The North Sea


(Type; 2010)

By George Bass | 21 June 2010

Type Record’s latest Euro-trip finds them back on familiar ground, with the loveliness of the Alps reliably slumping into the North Sea’s infernal horrors. I say infernal for two main reasons: firstly, because Brad Rose’s serialised sightings of the Roar make up a good hundred-plus releases, and secondly because the majority of said releases are only available as super-rare cassette, so you’ve got to disconnect from the web to try and fight them. Luckily, though the label’s capacity for limitless terror could see off a goth’s browser history, Type’s control over each final etiquette—their selling point, if you ask me—is faultless, and so the horrific bombardments they shower you with here are never short of interesting. Rose in particular is always a safe bet: he has a third eye for failed machinery, and so as things smoke, scream, burn out, and malfunction the North Sea can carry on conducting. And though a title like Bloodlines might seem a little arch given that it’s a horror-noise record, the music’s as deliciously unsettling as ever—it’s no coincidence it’s already been pressed onto vinyl the colour of plasma (super-rare, of course).

The folk leanings of TNS’s Exquisite Idols (2007), his first for the label, are all but destroyed by Bloodlines, which growls like a good David Cronenberg film when he was still known as Mr Venereal. Oozing the kind of late-night menace that’ll leave its slacker audience in therapy, the record features some of the blackest noise you’ll hear without attending a genuine sacrifice. The sea dreams of its creator still feature strongly—sticky but brutal, like Antarctic grease-ice—but the element given legs here is the wind, howling across scales any orchestra would balk at as Rose tried to find the perfect Roar. Take the rogue mosquitoes of “Missed Court Dates,” lost in a gale that also picks up the chords from the Twin Peaks theme. The distortion churns as Mike Rise, guest percussionist of Zelienople, pats his drum like a man testing bombs, in what is surely one of the most hopeless gestures recorded. Brilliant. As he trips things frantically into “Acquiesce” and its spiraling biplane effects, the first prominent traces of euphoria hit you like medicine, not that you require it now, of course. Nothing can prise you from your own personal log-flume to doom. Not even that hunting horn bugled into oblivion.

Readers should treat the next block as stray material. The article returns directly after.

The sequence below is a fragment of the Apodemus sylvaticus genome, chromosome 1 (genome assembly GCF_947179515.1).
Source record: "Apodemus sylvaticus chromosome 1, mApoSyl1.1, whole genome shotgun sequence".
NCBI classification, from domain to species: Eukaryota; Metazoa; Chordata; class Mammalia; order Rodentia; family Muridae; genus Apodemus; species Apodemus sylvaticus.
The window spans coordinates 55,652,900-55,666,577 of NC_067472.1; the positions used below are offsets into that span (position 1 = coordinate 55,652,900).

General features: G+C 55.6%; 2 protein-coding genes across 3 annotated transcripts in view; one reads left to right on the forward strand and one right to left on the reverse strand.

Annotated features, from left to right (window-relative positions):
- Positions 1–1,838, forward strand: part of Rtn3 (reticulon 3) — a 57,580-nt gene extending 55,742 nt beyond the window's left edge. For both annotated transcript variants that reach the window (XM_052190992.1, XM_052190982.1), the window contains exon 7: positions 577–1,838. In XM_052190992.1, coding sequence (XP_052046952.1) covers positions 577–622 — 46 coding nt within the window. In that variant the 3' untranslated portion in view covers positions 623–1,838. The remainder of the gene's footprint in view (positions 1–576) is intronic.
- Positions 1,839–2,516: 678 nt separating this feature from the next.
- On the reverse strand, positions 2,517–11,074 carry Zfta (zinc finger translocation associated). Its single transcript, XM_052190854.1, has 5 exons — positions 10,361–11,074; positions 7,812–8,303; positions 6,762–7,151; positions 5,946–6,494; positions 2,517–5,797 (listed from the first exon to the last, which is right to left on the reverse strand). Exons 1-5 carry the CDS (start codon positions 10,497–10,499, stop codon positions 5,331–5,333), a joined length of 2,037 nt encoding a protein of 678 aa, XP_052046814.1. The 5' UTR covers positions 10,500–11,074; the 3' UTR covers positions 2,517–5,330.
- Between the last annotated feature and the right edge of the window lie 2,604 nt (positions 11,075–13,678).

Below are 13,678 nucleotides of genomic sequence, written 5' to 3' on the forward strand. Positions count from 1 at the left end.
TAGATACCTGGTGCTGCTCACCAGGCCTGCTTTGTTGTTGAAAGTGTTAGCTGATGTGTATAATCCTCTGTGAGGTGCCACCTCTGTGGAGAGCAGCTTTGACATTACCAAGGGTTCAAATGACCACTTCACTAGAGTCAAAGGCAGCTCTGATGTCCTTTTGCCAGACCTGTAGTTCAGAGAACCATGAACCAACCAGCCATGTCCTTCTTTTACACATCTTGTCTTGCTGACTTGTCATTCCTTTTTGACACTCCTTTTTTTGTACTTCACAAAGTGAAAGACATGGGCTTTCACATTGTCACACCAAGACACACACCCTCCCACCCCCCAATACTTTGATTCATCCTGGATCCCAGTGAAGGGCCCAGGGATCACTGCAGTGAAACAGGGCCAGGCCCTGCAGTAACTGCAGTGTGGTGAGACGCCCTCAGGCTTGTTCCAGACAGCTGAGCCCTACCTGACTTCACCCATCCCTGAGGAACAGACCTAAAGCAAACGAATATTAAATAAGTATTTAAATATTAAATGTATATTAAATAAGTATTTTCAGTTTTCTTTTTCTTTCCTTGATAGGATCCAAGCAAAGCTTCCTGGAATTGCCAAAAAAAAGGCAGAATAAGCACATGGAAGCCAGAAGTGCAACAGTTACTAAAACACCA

Unlike most drone, this is just not music the right-hand side of your brain was intended to take—bits of sound curl into a song, then collapse and sag under the pull of the noise, boiling into grotesque deaths. What’s worrying is how Rose manages to bond these deaths into you, until you feel you and the thrumming antique fire alarm are one and the same entity. When they do this to soldiers as part of white noise induction, some swear blind they can hear dragons. On “Counting Down the Days,” the 4-bit screeching I picked up brought back nightmares I used to have of being trepanned. Back to sleeping with my head in a fire bucket again.

And then, just like the soldiers, someone puts on a white armband and you’ve passed: “Revelation,” in contrast to its predecessors, ditches the frazzle factor for a lazy march, the bass motif and space bleeps producing funk. Rose’s Roar is still omnipresent though, so you can forget about reaching for that beer hat and thinking its safe to down strip down to your trunks. You can forget about a lot with Bloodlines, actually: if the rumours about tinnitus being cured by white noise are true, evry ringing you ever felt can be wiped with one spin of this vinyl. With its electric groan that could wake up Romero and after-effect of feeling sealed in a buoy, The North Sea’s second record for Type sees him joining the ranks of Xela, Indignant Senility, and William Fowler Collins: men with a nighttime penchant for opening portals to Hell. If you get your kicks from escalating hurricanes or are a soldier in search of the dragon, you need to buy Bloodlines today. If you’re a little less squeamish but still like piercing sounds, well… become a midwife or something. Take Bloodlines in with you anyway, though; it’ll sound cool on hospital radio. You can use it to bring people out of comas. And then kill them.